for Using ATMs While Traveling Internationally
use to be the standard. Along with passports
and airline tickets, travelers would
always remember to bring their travelers'
checks. However, today fewer merchants
are accepting traveler's checks, and
with the relatively high fees for buying
and cashing them, many travelers have
moved on to credit, debit and ATM cards.
As the major source of funding for travelers,
these cards can be risky to use if the
right safety precautions are not taken.
Here are some tips for using ATMs for
transactions while traveling internationally.
and Mastercard charge a one percent
fee for all foreign transactions,
and most banks will tack on an additional
two percent charge for converting
ATM transactions to U.S. dollars.
Check with your credit, debit and
ATM card providers to determine which
of your cards are the most travel-friendly.
You can also sign up for a new card
with a provider that waives or reduces
the international fees.
sure you have ample available credit
and/or funds deposited. Also, check
the expiration dates on your cards.
foreign ATMs accept four-digit PINs
only, and often times they don't even
display letters on their keyboards.
If you use a word for your PIN, memorize
its numeric equivalent before traveling.
foreign transactions may be flagged
as fraudulent, so let your credit,
debit and ATM card providers know
of your travel plans prior to your
departure. This will ensure they do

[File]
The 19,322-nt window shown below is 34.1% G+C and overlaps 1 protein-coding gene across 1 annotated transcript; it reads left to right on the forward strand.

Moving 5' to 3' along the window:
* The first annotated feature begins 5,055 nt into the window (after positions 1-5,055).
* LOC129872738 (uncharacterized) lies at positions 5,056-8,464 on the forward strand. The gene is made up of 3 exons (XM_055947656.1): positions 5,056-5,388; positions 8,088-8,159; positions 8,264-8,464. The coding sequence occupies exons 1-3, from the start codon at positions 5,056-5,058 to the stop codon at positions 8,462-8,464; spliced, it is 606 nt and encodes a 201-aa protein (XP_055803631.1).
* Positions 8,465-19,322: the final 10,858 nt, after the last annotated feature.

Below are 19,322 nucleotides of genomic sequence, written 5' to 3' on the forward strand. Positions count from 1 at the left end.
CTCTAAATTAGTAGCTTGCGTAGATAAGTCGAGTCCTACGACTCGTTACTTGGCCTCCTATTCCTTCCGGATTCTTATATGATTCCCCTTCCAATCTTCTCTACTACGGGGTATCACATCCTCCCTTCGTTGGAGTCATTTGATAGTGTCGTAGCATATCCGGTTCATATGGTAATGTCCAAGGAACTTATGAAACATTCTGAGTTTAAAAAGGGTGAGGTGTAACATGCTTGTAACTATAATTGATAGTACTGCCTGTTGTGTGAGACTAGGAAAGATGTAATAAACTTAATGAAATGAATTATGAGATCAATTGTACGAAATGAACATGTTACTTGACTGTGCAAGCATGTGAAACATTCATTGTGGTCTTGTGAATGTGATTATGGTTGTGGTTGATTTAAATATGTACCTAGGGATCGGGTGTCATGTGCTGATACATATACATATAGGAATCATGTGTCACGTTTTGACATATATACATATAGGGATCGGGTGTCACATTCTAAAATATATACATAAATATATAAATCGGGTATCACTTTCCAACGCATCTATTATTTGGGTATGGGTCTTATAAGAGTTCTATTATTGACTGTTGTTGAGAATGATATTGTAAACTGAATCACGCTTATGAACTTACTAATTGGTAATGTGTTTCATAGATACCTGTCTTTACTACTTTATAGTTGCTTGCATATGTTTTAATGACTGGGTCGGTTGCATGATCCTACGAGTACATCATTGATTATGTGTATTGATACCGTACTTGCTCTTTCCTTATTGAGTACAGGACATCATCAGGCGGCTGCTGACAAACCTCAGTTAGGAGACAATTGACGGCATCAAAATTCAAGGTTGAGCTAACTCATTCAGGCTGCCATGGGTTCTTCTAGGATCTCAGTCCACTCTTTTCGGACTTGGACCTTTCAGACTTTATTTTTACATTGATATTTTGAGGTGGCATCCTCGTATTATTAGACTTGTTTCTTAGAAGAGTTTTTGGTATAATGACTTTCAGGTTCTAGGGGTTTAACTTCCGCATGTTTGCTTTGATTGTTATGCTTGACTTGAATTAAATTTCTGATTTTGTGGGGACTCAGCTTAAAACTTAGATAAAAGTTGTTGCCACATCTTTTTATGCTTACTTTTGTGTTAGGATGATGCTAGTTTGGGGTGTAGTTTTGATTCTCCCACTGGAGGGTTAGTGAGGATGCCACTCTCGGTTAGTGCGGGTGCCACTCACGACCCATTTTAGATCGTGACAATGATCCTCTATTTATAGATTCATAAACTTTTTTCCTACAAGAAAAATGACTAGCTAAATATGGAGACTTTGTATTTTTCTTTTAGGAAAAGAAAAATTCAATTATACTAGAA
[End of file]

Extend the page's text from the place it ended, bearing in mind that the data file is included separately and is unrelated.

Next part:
not freeze your account once you begin
making international transactions.
Also, take more than one card with
you just incase one of your accounts
is accidently frozen.
a list of convenient ATM locations
in your destination cities before
leaving. Both Visa
have on-line worldwide ATM locators
that cover more than 210 countries.
Make sure that your card displays
a Visa, Mastercard, Cirrus or Plus
logo for worldwide acceptance.
debit cards are a safe, albeit more
expensive, alternative to a traditional
debit or ATM card. Simply purchase
the necessary value ahead of time
and use the card in ATMs while traveling.
Since the card is in no way connected
to your checking account, there is
no danger if your card is lost or
stolen. However, these prepaid cards
usually have additional fees attached.
all of your purchases in local currency
and beware of merchants offering to
convert your purchases into U.S. dollars.
Merchants can inflate the exchange
rates by as much as five percent.
machines are common, especially in
Europe. They look like ATMs, though
you feed in currency rather than your
card. Despite being convenient, the
machines often charge inflated exchange
rates. The same may be true for the
currency exchange booths at many international
rates and commission fees can be very
expensive when converting foreign currency
back to U.S funds. Try to limit all
cash withdrawals to just what you need.
Use your remaining currency for that
last lunch or souvenir, or tuck it away
until your next trip.